Tapas, bite-size morsels of joy spanning an array of flavors, textures, and toppings, are the perfect food for the noncommittal. But while their popularity has grown well beyond the Iberian Peninsula, many diners still seem unsure of what to drink with them. Thankfully, we have experts to clear up any confusion.
Black Bull, a restaurant in Chicago’s Wicker Park neighborhood, serves a savory selection of pintxos and Galician-inspired conservas to anchor its menu, as well as an ideal beverage to match each dish. The list of wines from owner and native Spaniard Daniel Alonso’s homeland ranges from sparkling cavas to dark-berried Riojas. The former are perfect with the pulpo and the Manchego, the latter with acorn-fattened Ibérico ham and bacon-wrapped dates. But it’s sherry that really gets Alonso’s wheels turning.
“With so many affordable, versatile styles, it’s excellent for pairing or on its own,” he says. “For pairing, I try to relate sherry to more traditional wines my guests drink: finos and manzanillas offer the same expression as a sparkling wine, an amontillado fills the space of a white wine, an oloroso fills the spot of a red wine, and a Pedro ximénez accompanies dessert like a port or Madeira.”
“There’s no better way to try sherry than with food,” adds Kimberly Milburn, sommelier at Ortzi, a Basque-inspired eatery in the lobby of Manhattan’s Luma Hotel Times Square. With its brininess and umami subtleties, fino — a paler, drier style of sherry — is a lovely complement to the oceanic ingredients typical of Northeastern Spain. Milburn recommends coupling it with Ortzi’s conservas: anchovies or sardines with peppers, cockles with potato purée, or tuna belly with caper remoulade.
Restaurants like New York’s Boqueria and Boston’s Barcelona take a different route, steering supper-goers toward their artful cocktails. Barcelona’s Henry’s Alibi — which combines the earthy notes of Fidencio Mezcal with an elegant, late-vintage port — subdues the heat in trademark piquillo peppers (served with garlic confit) and susses out the richness of traditionally spiced albondigas (Spanish for “meatballs”). Meanwhile, with its balance of acidity and sweetness, Boqueria’s crowd-pleasing Pineapple Sangría (included in the eatery’s new namesake cookbook, out in May) pairs perfectly with just about anything on its menu.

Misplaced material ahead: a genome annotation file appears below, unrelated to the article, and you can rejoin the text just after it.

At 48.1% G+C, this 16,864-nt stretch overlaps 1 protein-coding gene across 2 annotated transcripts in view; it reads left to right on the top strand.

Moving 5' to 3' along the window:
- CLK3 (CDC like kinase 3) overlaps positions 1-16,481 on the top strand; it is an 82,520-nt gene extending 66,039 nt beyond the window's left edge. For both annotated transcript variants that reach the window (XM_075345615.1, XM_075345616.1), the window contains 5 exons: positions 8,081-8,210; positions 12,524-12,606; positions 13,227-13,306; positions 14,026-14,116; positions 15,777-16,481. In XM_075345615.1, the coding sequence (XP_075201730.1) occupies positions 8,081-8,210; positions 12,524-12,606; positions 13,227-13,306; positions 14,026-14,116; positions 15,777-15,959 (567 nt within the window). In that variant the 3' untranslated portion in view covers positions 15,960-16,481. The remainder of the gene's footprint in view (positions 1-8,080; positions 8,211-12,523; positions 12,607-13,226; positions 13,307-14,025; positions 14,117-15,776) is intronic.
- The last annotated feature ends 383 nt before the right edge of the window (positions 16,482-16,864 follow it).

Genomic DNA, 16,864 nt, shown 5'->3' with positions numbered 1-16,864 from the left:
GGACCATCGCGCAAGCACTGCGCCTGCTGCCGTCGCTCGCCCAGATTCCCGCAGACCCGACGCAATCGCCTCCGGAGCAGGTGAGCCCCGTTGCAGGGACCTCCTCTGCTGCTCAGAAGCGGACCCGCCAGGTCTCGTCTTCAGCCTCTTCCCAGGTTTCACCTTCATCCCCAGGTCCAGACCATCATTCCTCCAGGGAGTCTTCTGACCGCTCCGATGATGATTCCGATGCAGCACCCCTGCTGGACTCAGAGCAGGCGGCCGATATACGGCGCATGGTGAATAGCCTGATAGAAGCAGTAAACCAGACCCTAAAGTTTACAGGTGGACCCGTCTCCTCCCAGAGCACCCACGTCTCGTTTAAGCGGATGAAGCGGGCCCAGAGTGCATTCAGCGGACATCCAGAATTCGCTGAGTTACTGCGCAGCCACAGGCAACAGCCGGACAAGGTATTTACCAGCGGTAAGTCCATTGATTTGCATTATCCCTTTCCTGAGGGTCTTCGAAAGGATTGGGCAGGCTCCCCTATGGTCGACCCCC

Tapas encourage adventurous eating, so don’t be afraid to gamble. Work within these parameters, and you’ll walk away a well-fed, sufficiently buzzed winner.
Shaun Cole, of the Los Angeles restaurant The Edmon, considers Palo Cortado the finest sherry for cocktails because of its rich flavor: chocolate and coffee notes with loads of fruit. For his Bamboo Cross, he mixes it with Pommeau de Normandie — apple cider and juice fortified with Calvados — and throws in some funky Smith & Cross rum, which “gives it a little punch,” he says. “Add a little Cocchi sweet vermouth, and you have one of my favorite low-alcohol cocktails.”
1 oz. Emilio Lustau Peninsula Palo Cortado Sherry
1 ¼ oz. Christian Drouin Pommeau de Normandie
¾ oz. Smith & Cross Jamaican Rum
¼ oz. Cocchi Storico Vermouth di Torino
1 dash Angostura bitters
1 lemon peel
Place the ingredients in a glass. Stir for roughly 20 seconds. Strain into a stemmed glass. Garnish with the oils of a lemon peel. Pair with steamed clams and mussels, nduja (a spreadable pork salumi), and a white wine reduction. The cocktail’s savory edge echoes the dish’s brininess and spiciness.